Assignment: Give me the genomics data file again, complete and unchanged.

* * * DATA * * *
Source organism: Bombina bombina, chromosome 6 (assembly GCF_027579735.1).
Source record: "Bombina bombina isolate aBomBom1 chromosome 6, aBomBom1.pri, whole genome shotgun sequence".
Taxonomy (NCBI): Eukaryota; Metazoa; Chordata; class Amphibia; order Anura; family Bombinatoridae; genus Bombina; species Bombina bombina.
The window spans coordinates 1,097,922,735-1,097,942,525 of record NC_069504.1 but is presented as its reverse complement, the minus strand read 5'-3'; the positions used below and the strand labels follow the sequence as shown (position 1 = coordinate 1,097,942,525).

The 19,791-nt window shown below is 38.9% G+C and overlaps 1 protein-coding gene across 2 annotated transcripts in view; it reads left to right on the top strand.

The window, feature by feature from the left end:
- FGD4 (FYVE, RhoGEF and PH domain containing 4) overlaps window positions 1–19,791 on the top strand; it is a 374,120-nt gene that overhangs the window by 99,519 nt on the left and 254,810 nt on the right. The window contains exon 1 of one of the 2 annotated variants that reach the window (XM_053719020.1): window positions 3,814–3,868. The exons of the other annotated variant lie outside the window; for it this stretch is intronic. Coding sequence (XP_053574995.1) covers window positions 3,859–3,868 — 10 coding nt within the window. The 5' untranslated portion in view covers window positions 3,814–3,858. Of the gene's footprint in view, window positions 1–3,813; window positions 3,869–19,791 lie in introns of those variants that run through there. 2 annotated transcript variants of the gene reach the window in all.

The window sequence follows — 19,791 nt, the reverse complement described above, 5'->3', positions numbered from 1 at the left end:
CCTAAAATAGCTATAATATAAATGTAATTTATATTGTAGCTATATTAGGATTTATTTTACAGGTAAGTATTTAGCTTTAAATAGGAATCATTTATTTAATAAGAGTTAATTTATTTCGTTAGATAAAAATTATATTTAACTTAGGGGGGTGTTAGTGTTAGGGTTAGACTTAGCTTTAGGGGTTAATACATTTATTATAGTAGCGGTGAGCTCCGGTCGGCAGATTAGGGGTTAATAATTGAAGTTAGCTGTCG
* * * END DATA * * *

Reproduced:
Source organism: Bombina bombina, chromosome 6 (assembly GCF_027579735.1).
Source record: "Bombina bombina isolate aBomBom1 chromosome 6, aBomBom1.pri, whole genome shotgun sequence".
Taxonomy (NCBI): Eukaryota; Metazoa; Chordata; class Amphibia; order Anura; family Bombinatoridae; genus Bombina; species Bombina bombina.
The window spans coordinates 1,097,922,735-1,097,942,525 of record NC_069504.1 but is presented as its reverse complement, the minus strand read 5'-3'; the positions used below and the strand labels follow the sequence as shown (position 1 = coordinate 1,097,942,525).

The 19,791-nt window shown below is 38.9% G+C and overlaps 1 protein-coding gene across 2 annotated transcripts in view; it reads left to right on the top strand.

The window, feature by feature from the left end:
- FGD4 (FYVE, RhoGEF and PH domain containing 4) overlaps window positions 1–19,791 on the top strand; it is a 374,120-nt gene that overhangs the window by 99,519 nt on the left and 254,810 nt on the right. The window contains exon 1 of one of the 2 annotated variants that reach the window (XM_053719020.1): window positions 3,814–3,868. The exons of the other annotated variant lie outside the window; for it this stretch is intronic. Coding sequence (XP_053574995.1) covers window positions 3,859–3,868 — 10 coding nt within the window. The 5' untranslated portion in view covers window positions 3,814–3,858. Of the gene's footprint in view, window positions 1–3,813; window positions 3,869–19,791 lie in introns of those variants that run through there. 2 annotated transcript variants of the gene reach the window in all.

The window sequence follows — 19,791 nt, the reverse complement described above, 5'->3', positions numbered from 1 at the left end:
CCTAAAATAGCTATAATATAAATGTAATTTATATTGTAGCTATATTAGGATTTATTTTACAGGTAAGTATTTAGCTTTAAATAGGAATCATTTATTTAATAAGAGTTAATTTATTTCGTTAGATAAAAATTATATTTAACTTAGGGGGGTGTTAGTGTTAGGGTTAGACTTAGCTTTAGGGGTTAATACATTTATTATAGTAGCGGTGAGCTCCGGTCGGCAGATTAGGGGTTAATAATTGAAGTTAGCTGTCG